The apartment has a corner view and a wrap-around terrace. On one side, there was a view of Notre Dame which is across the street. From the other terrace there is a view of the Seine (and a GIANT Coca Cola sign, but nothing is perfect).

The group of around 40 ex-pats were mostly American, but there was a couple from New Zealand, a woman who immigrated from India and works as a translator, and a couple from Argentina. The couple from New Zealand has lived here in Paris for thirty years. I also met three people from my home state of NJ and a woman from Pennsylvania. She left the US the day George Bush got re-elected and hasn't been back since. Which reminded me that the day he was re-elected I landed in Rome. On my taxi ride from the airport my driver asked me if I was American. Since Iraq was smoldering at the time and Americans were not beloved in Europe, I hesitated before I admitted I was. He turned and looked at me over his shoulder and said, "What is wrong with your people? Have they lost their minds electing this man again?" I had no appropriate response.

The conversations at the levee were lively and diverse. There was talk about the current terror situation in France, naturally, and of the disharmony world-wide. But there was also talk about food and travel; two of my favorite topics. I was encouraged to go to Sweden, particularly Stockholm in spring or summer. I was warned not to go in winter if I crave daylight since it is fleeting. Apparently, things there are so bad that there are huts scattered throughout the streets. Inside, you can sit on benches under lamps that simulate sunshine for those people, like me, who fall into seasonal slumps due to lack of daylight.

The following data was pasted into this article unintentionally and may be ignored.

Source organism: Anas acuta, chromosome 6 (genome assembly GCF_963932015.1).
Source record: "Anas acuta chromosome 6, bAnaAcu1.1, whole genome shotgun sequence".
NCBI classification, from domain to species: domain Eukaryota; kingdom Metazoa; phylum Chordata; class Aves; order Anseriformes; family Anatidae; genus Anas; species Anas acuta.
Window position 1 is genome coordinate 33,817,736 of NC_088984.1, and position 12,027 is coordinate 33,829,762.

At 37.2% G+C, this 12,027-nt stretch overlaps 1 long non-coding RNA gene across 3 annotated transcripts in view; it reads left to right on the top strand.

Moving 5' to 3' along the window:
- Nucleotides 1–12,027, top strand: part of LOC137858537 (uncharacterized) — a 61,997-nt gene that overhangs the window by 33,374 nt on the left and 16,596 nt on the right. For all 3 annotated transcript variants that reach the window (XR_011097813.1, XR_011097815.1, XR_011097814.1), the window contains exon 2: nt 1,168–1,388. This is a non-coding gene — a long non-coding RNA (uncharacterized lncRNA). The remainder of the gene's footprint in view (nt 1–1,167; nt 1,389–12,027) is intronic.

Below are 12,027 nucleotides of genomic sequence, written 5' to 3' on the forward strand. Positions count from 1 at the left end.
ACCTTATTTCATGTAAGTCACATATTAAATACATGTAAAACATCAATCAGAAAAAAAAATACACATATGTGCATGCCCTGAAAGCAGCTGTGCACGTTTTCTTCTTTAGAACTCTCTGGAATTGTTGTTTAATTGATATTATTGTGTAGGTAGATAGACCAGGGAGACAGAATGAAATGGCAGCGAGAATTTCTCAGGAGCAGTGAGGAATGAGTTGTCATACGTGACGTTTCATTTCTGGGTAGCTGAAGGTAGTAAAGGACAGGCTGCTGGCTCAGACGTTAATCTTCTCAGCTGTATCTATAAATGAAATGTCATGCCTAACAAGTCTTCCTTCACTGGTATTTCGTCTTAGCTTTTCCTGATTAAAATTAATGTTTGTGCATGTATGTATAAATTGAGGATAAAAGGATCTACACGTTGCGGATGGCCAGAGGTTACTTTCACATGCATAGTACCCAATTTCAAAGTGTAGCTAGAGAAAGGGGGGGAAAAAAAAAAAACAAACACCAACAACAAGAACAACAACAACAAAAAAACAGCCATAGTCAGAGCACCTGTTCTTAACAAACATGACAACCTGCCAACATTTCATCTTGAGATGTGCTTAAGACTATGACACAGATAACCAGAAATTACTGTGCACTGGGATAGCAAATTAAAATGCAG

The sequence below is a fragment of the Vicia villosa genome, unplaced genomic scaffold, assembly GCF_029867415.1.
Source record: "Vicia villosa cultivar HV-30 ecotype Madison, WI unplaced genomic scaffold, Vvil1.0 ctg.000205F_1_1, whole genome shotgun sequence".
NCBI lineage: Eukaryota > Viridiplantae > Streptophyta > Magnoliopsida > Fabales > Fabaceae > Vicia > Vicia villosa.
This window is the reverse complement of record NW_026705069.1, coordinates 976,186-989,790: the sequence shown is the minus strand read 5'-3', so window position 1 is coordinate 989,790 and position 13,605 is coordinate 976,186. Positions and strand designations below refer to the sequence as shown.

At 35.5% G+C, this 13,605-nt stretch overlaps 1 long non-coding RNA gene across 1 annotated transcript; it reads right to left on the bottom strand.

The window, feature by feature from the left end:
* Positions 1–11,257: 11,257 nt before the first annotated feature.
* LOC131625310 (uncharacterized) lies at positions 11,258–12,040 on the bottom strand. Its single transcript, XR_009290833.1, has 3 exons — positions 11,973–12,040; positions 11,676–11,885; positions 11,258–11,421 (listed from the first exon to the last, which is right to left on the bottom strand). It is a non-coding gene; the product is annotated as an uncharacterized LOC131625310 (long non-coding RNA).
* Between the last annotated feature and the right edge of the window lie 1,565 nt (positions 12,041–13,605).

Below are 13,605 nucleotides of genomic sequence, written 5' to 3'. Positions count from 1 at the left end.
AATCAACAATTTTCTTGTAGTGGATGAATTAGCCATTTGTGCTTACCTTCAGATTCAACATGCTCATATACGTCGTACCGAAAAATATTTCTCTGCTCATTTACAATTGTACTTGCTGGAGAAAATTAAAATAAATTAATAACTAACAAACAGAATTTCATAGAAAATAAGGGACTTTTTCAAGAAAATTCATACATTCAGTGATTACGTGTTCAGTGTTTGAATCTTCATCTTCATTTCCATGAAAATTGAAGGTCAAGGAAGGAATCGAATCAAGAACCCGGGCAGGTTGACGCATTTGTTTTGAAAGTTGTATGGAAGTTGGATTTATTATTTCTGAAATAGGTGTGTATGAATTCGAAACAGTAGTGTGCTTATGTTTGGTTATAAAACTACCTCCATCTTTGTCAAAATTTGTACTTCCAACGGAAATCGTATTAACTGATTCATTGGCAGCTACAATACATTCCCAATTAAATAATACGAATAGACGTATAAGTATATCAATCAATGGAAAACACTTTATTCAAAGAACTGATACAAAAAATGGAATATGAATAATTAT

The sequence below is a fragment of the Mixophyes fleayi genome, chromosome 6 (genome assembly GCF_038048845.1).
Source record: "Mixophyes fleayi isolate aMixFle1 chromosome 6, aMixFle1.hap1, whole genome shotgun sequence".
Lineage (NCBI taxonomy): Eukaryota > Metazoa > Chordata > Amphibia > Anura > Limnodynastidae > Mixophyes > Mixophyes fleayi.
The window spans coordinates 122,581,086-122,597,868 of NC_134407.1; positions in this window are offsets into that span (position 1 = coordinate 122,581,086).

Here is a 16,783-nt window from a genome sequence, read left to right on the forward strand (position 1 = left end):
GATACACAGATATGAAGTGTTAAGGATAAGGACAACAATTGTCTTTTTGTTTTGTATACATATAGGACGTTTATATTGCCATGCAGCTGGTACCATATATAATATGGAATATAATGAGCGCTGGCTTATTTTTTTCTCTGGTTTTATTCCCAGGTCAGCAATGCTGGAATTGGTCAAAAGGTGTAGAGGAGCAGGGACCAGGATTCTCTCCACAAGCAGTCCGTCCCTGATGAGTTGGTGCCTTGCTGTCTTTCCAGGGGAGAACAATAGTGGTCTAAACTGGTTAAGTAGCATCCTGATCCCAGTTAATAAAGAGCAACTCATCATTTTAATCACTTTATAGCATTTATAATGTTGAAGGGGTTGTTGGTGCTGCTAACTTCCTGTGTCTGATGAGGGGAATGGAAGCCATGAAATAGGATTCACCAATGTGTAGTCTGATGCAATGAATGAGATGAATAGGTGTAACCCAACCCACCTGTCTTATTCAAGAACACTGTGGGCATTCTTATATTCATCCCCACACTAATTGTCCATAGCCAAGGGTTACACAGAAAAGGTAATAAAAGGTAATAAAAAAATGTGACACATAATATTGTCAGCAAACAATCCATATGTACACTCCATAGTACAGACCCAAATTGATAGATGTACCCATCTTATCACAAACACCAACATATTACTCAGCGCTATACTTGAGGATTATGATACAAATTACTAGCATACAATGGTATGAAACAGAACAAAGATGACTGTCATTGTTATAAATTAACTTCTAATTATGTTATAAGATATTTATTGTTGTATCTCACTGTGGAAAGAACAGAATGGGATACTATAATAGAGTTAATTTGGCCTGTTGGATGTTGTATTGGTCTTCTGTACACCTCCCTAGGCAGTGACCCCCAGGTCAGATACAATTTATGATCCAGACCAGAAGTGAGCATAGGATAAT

But terror is never far away in Paris. When I entered the apartment, there had been fifty or so Ukrainian protestors across the street. By the time I left, thirty huge police vans were sitting out front, sirens and lights blasting. The protesters were gone. I don't know if they were arrested or just fled. Since the attack at Charlie Hebdo, every time you hear sirens, people stop and look around. It reminds me of New York after 9/11. For a long, long time we all stopped and watched planes as they flew overhead. A plane over NYC was never going to be just a plane ever again.

Posted by teethetrav 01:20 Archived in France Tagged stockholm paris france sweden iraq 9/11 terror charlie_hebdo canadian_levee moose_milk ex-pats_in_paris george_bush Comments (0)

A Month in Paris in Winter

Day 9: Existential Wisdom on the Metro

The newspaper Charlie Hebdo came out today for the first time since the attack and the murders at the publishing office and supermarket. The funeral for the three police officers was yesterday and police in their dress uniforms were everywhere. So were heavily armed soldiers and every kind of military and police vehicle imaginable.
1AFB0B020DD1ED128183422A6A8AC196.jpg
Today there were Parisians standing in lines for the newspaper before the stands opened this morning. Normally, they print 60,000 copies. Today apparently they printed millions and sold them all. There are still armed military in the streets, especially around churches, synagogues and tourist attractions like le Tour Effel.

1ACF8008E84C523E5FB3043CF338C125.jpg1AD0EE91CA742D289A77761BEA213524.jpg

But the people are philosophical.

As a woman on the Metro put it, "Keep cool and calm. We don't have to understand everything. It is just our destiny. We cannot do anything about our destiny."

This is, after all, the land of the of Camus and Sartre. People here can still be heard discussing and arguing politics in cafes. They read on the Metro; books, not Kindles--when they are not dispensing wisdom and philosophy to the person seated next to them on the Metro.

Posted by teethetrav 07:49 Archived in France Tagged paris france camus existentialism sartre charlie_hebdo je-suis_charlie Comments (0)

(Entries 1 - 3 of 3) Page [1]